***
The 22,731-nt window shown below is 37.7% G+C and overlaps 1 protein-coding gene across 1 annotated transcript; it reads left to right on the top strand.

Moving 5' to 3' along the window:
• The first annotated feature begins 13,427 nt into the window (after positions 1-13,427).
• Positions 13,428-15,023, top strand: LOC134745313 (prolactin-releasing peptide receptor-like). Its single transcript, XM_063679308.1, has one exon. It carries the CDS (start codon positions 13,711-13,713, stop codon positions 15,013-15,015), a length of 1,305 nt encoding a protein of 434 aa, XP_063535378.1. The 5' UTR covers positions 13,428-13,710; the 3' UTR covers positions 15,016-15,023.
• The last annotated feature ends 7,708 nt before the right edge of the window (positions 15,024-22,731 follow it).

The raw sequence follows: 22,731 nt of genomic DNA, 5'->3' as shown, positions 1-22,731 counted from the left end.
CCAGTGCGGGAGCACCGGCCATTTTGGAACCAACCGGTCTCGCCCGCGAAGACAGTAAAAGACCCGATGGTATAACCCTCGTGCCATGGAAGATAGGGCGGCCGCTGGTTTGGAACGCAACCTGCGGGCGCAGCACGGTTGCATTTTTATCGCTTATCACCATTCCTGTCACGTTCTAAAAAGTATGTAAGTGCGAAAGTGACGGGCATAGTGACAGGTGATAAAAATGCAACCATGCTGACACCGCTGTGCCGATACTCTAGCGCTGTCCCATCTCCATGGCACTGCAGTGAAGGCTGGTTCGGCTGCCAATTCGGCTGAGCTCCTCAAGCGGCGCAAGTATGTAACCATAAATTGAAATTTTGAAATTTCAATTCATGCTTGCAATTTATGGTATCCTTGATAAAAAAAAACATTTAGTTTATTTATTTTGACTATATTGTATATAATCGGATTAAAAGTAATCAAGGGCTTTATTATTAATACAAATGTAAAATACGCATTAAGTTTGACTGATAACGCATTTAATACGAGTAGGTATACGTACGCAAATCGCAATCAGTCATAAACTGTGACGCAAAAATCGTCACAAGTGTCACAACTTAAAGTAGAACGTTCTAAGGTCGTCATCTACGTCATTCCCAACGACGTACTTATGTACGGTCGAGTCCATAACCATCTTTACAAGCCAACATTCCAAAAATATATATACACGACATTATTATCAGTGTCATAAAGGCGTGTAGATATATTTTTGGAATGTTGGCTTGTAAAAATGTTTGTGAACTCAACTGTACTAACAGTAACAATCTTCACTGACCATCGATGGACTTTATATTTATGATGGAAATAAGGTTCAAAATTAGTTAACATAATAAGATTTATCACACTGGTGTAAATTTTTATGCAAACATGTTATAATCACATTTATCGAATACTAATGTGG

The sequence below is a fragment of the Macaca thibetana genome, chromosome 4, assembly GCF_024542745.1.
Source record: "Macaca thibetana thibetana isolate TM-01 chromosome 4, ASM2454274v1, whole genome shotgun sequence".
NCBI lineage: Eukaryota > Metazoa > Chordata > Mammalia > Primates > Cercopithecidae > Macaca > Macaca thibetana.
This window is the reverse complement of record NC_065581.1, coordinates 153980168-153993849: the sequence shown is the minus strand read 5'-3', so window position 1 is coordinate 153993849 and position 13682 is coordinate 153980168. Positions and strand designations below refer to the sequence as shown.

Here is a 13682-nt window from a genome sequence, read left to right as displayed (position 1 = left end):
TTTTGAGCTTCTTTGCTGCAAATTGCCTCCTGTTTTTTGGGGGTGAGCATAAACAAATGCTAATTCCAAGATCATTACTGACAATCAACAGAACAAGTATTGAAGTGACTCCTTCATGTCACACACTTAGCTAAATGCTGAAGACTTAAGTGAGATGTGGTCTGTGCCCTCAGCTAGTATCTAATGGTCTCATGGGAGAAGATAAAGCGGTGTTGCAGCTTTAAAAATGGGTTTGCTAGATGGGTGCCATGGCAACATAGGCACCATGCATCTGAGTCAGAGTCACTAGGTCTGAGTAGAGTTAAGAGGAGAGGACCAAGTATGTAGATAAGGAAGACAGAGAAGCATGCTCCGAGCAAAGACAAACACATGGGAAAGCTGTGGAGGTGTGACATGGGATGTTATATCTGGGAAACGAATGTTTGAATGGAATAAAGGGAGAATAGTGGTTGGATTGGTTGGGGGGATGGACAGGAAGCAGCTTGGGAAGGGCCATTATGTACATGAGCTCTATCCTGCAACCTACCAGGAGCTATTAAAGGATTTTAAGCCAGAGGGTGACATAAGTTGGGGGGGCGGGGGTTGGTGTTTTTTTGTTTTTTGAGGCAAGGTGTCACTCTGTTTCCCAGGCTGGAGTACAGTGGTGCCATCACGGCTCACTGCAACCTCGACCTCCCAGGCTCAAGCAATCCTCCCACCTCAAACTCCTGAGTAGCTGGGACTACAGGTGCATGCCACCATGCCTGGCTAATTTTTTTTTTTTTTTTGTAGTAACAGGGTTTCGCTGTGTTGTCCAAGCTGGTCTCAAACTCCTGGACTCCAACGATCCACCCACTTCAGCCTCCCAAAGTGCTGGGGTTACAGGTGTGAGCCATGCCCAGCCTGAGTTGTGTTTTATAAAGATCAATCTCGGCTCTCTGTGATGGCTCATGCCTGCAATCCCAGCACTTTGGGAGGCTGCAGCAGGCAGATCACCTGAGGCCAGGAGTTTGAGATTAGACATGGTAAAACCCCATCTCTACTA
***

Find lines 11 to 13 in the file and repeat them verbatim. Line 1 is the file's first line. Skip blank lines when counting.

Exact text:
This window is the reverse complement of record NC_065581.1, coordinates 153980168-153993849: the sequence shown is the minus strand read 5'-3', so window position 1 is coordinate 153993849 and position 13682 is coordinate 153980168. Positions and strand designations below refer to the sequence as shown.

Here is a 13682-nt window from a genome sequence, read left to right as displayed (position 1 = left end):
TTTTGAGCTTCTTTGCTGCAAATTGCCTCCTGTTTTTTGGGGGTGAGCATAAACAAATGCTAATTCCAAGATCATTACTGACAATCAACAGAACAAGTATTGAAGTGACTCCTTCATGTCACACACTTAGCTAAATGCTGAAGACTTAAGTGAGATGTGGTCTGTGCCCTCAGCTAGTATCTAATGGTCTCATGGGAGAAGATAAAGCGGTGTTGCAGCTTTAAAAATGGGTTTGCTAGATGGGTGCCATGGCAACATAGGCACCATGCATCTGAGTCAGAGTCACTAGGTCTGAGTAGAGTTAAGAGGAGAGGACCAAGTATGTAGATAAGGAAGACAGAGAAGCATGCTCCGAGCAAAGACAAACACATGGGAAAGCTGTGGAGGTGTGACATGGGATGTTATATCTGGGAAACGAATGTTTGAATGGAATAAAGGGAGAATAGTGGTTGGATTGGTTGGGGGGATGGACAGGAAGCAGCTTGGGAAGGGCCATTATGTACATGAGCTCTATCCTGCAACCTACCAGGAGCTATTAAAGGATTTTAAGCCAGAGGGTGACATAAGTTGGGGGGGCGGGGGTTGGTGTTTTTTTGTTTTTTGAGGCAAGGTGTCACTCTGTTTCCCAGGCTGGAGTACAGTGGTGCCATCACGGCTCACTGCAACCTCGACCTCCCAGGCTCAAGCAATCCTCCCACCTCAAACTCCTGAGTAGCTGGGACTACAGGTGCATGCCACCATGCCTGGCTAATTTTTTTTTTTTTTTTGTAGTAACAGGGTTTCGCTGTGTTGTCCAAGCTGGTCTCAAACTCCTGGACTCCAACGATCCACCCACTTCAGCCTCCCAAAGTGCTGGGGTTACAGGTGTGAGCCATGCCCAGCCTGAGTTGTGTTTTATAAAGATCAATCTCGGCTCTCTGTGATGGCTCATGCCTGCAATCCCAGCACTTTGGGAGGCTGCAGCAGGCAGATCACCTGAGGCCAGGAGTTTGAGATTAGACATGGTAAAACCCCATCTCTACTA